It has been a wild run-up to spring break. The end of the year is coming up fast, and there is still a lot that I want to experience here in Uganda (aside from marking massive amounts of high school English papers!) While living here I have been granted the great opportunity of seeing beautiful sights and meeting all sorts of people. I know my time here has encouraged me to grow in many ways, but most especially in the realm of understanding.
Although in this global economy people are always talking about cultural differences and transitions, I have learned more about the differences between myself and my fellow man in this one year than I could have possibly imagined. It also seems to me that the biggest differences come between the cultures of ‘Western’ nations, not the cultures of the developing world.
Here’s my proof: This week one of my housemates hosted a friend of hers at our house for a night. It wasn’t a big deal at all, but I couldn’t help noticing the absence of what would be expected behaviors in my own country. I’m quite used to living around Dutch conversations that I don’t understand (these days, unless I’m asking a question, I generally have no idea what is going on. But that’s why I love reading so much. The books always speak my language!) After the guest and her daughter had settled in, I came downstairs for a few minutes. First I tried to calm our dog (who was panicked with glee at the sight of a young child,) and then I thought to sit down for a moment with the company. After a moment or two I realized however that the conversation continued in Dutch around me, and that our temporary guests would not be introduced. As I do not speak Dutch, I quickly abandoned my attempt at conversation, feeling quite foolish indeed. Probably such things are not a big concern at all in Holland, but my own culture is quite the opposite. With us it is almost a point of pride to make introductions. I have heard for several months, as a passing observation, that few other nations can compare to the garrulousness of Americans. One must learn and adapt!
My wonderful boyfriend, of Rwandan-Ugandan stock, is constantly reminding me to be patient with such cultural adjustments (he anticipates more between our trans-Atlantic lives than we have actually found yet.) I laugh as I repeat his words to myself- I doubt he ever thought they’d be needed in my own house! Still, as I pray for patience and understanding, I know that every challenge builds character. I pity friends and family; I’m going to be quite a character when I get back!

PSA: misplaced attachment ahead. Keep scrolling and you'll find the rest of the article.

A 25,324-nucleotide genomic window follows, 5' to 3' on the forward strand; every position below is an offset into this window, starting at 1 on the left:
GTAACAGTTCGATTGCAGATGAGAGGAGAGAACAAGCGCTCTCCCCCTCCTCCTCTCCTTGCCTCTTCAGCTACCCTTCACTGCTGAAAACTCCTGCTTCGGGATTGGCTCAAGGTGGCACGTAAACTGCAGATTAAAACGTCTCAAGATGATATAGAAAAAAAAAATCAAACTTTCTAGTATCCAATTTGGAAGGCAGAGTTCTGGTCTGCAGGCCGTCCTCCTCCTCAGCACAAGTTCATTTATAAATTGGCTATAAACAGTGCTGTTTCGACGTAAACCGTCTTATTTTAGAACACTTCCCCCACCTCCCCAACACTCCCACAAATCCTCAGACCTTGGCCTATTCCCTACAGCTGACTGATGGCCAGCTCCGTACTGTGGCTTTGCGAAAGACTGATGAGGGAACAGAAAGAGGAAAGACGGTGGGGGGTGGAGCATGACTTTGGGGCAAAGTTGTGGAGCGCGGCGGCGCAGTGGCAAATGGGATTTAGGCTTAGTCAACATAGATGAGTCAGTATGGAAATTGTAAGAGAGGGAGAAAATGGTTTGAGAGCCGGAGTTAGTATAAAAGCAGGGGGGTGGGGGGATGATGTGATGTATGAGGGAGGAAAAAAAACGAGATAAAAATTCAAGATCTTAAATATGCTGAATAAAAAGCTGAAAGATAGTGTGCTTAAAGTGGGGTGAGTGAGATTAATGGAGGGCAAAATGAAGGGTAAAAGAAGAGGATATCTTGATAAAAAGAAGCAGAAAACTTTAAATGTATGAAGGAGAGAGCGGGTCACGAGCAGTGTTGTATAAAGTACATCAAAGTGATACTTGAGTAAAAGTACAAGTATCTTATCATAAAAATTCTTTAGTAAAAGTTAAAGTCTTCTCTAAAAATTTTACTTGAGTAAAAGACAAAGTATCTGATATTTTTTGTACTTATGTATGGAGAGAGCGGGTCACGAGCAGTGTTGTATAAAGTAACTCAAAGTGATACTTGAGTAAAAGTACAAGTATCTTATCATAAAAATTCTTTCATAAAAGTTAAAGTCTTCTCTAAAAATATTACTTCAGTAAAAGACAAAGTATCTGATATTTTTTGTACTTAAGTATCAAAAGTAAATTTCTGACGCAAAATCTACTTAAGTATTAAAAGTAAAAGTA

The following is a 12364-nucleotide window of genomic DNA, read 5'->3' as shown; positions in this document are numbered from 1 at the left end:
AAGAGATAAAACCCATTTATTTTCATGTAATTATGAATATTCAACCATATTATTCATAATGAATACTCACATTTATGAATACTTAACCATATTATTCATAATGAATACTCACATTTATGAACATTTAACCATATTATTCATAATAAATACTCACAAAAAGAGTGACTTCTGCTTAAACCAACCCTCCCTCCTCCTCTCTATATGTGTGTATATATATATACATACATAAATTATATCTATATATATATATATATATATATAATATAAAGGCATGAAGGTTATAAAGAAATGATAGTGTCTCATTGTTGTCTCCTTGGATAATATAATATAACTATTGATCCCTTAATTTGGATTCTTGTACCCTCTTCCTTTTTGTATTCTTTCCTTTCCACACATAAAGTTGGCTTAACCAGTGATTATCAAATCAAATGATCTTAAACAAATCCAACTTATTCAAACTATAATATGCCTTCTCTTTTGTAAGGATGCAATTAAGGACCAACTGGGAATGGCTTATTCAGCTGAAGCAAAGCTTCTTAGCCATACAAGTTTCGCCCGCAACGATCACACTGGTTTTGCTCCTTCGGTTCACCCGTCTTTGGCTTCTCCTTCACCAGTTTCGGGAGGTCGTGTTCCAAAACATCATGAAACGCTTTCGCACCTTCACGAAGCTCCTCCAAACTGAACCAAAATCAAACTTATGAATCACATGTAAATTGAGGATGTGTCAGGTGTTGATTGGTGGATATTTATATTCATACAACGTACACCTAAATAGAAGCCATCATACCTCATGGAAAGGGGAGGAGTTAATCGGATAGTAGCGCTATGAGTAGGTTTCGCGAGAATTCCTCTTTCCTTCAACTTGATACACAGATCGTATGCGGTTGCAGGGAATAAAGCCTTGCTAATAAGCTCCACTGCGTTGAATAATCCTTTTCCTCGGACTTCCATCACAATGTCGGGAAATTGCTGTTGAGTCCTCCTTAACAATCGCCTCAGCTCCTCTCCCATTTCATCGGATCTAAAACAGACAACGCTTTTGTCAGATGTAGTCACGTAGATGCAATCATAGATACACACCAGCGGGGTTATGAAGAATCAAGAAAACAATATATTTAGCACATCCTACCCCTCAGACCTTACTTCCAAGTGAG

Living Room as Classroom
Spring break means a journey back to the village to visit friends and extended family. One of my students from last year has begun secondary school, and I can’t wait to see how he is getting along. I am helping the family with his school fees, and plan to take him shopping for some new shoes and notebooks as well. Education is such a big deal in rural areas- it’s amazing to see the power of learning so celebrated. That and this particular young man will be quite a lot smarter than me one day soon!
The Young Scholar
After a few days in the village, it is my hope that my gentleman and I can spend some time visiting the historical sites located here in Kampala. I have never been to the shrine of the martyrs, nor have I learned very much at all about the Kabaka, Kampala’s ancient line of traditional kings. In fact, the only things I really know about the Kabaka are that traditionally, any woman who lived in the kingdom was considered to be one of his wives, and if you look at the king in his ceremonial robes, he kind of looks like the Pope in red cloth. If I’m able to take such a tour, expect some nifty stories to come!
Kabaka, Source: http://in2eastafrica.net/wp-content/uploads/2012/07/Kabaka-Mutebi-at-some-ceremony.jpg